Couchbase takes fight to MongoDB with columnar side store upgrade

Document database Couchbase is adding a columnar side-car to boost analytics performance for users who want more insight into their real-time data.

Announced at AWS re:Invent 2023 in Las Vegas, the new service introduces a columnar store and data integration into the Capella Database-as-a-Service (DBaaS) for applications such as customer profiling and special offers.

The in-memory analytics system is only available as a package with the main DBaaS, but offers support for Tableau and PowerBI for analytic development and visualization, the company said. It also launched a conversational coding tool dubbed Capella iQ designed to help developers use natural language interactions with ChatGPT for SQL++ development. Other LLMs will be added in the future.

The new service will be in private preview from next year and is expected to become generally available in fall.

Keen industry watchers may notice that MongoDB, a fellow document database designed for modern internet-native applications, added analytics features last year. The company created column store indexing to help developers create and maintain a purpose-built index to speed up many common analytical queries without requiring any changes to the document structure or having to move data to another system. Analysts said it might be a good system for straightforward queries but not complex modeling.

Couchbase emphasized the differences in its approach. It said MongoDB created a duplicative indexing structure against the data that persists in its singular storage engine, WiredTiger. Couchbase claimed WiredTiger consumes half the available memory when in use, “which is one of the reasons that MongoDB does not scale as efficiently as Couchbase and Capella.” The Capella approach means both columnar and document engines work and scale their workloads independently while living in the same cluster, the company claimed. We’ve asked MongoDB about this and will update if they respond.

Chris Bridgland, senior director, solutions engineering and customer success Europe, said the columnar store supported Avro files popular in the telco industry among other features allowing the system to analyze third-party data in its DBaaS.

He said another difference in the Couchbase approach was that it creates the index and the schema on the read, rather than before bringing in the data.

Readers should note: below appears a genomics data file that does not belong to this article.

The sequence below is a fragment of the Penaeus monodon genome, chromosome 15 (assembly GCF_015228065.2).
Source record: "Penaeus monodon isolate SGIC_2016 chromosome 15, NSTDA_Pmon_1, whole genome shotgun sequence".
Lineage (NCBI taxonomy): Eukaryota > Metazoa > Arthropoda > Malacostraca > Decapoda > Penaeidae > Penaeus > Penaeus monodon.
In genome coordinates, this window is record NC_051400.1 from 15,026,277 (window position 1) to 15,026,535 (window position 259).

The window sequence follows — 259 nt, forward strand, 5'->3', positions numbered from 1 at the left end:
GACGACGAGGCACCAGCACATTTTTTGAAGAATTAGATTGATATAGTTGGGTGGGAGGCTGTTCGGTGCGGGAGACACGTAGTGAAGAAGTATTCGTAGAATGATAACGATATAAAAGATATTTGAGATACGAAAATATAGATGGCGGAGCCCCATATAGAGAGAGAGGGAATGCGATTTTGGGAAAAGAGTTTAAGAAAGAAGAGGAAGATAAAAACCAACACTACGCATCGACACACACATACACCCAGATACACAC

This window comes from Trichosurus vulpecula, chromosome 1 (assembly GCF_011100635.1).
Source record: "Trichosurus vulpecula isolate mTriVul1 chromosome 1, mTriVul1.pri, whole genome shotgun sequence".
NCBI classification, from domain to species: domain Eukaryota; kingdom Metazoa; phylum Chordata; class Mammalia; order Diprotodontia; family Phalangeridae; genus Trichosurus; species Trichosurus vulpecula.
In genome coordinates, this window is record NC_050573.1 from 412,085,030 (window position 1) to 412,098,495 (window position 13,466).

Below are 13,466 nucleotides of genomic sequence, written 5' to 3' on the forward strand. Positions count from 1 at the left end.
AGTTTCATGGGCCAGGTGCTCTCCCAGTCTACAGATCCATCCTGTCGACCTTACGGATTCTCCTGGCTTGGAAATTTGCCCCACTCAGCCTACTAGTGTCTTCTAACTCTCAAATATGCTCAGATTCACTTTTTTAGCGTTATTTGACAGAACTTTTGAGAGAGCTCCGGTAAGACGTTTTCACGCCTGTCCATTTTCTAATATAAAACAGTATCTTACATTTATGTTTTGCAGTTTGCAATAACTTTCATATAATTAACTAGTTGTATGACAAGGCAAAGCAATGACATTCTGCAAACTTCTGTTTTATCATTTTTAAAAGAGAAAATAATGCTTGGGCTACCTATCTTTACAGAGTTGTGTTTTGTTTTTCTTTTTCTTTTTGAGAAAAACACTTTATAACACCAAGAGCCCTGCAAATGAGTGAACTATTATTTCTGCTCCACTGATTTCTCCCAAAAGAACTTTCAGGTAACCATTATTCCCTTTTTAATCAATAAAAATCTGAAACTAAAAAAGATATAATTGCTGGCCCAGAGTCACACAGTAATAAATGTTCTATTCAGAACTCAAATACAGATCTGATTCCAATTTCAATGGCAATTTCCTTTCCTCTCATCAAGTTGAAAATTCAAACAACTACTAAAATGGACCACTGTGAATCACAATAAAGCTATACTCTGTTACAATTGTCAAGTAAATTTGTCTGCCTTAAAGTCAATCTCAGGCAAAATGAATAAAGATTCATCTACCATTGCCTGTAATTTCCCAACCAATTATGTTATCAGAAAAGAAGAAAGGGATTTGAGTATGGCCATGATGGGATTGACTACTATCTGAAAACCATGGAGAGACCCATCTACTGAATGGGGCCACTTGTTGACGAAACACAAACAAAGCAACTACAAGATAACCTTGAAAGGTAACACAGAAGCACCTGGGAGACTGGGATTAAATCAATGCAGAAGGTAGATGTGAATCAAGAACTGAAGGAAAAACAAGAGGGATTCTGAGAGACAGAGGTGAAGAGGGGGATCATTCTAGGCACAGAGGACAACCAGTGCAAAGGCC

“We were already seeing in the current testing around about two to two and a half times improvement in performance,” Bridgland said.

Doug Henschen, vice president and principal analyst with Constellation Research, said the columnar database move would appeal to Couchbase customers looking for more analytical capabilities to go along with the platform’s transactional capabilities.

“The company has had analytical capabilities for five years and more than 30 percent of its customers are using them,” he said. “This announcement brings analytical performance to the next level as required by many next-generation applications that blend transactional and analytical needs. For example, a large number of Couchbase customers store tons of loyalty program data. Capella’s columnar and real-time capabilities could be used to power personalized offers and recommendations to customers in near real time.”

However, it was not necessarily a competitive gain against MongoDB, which has had analytical capabilities for several years and deepened them last year. “I don’t see it so much in a competitive context as I do in a case of two database providers helping customers to build next-generation applications including analytics on their respective platforms,” Henschen added.

He said it would be difficult to determine the differences in performance until customers started building proof-of-concept systems.

While Snowflake and SingleStore have both laid claim to performing analytics and transactions on the same system, the emergence of so-called “transanalytical” capabilities has been greatly exaggerated, Henschen said.

“There are niche databases that support both,” he said, “but they’re far from mainstream. And both Couchbase and MongoDB will be the first to tell you that their respective analytical capabilities will not displace or compete head-on with analytical data platforms like Snowflake or Databricks. What they’re after is providing analytical capabilities for the operational data within the applications built on their databases. I think we’ll continue to see separate, specialized products for some time to come.” ®


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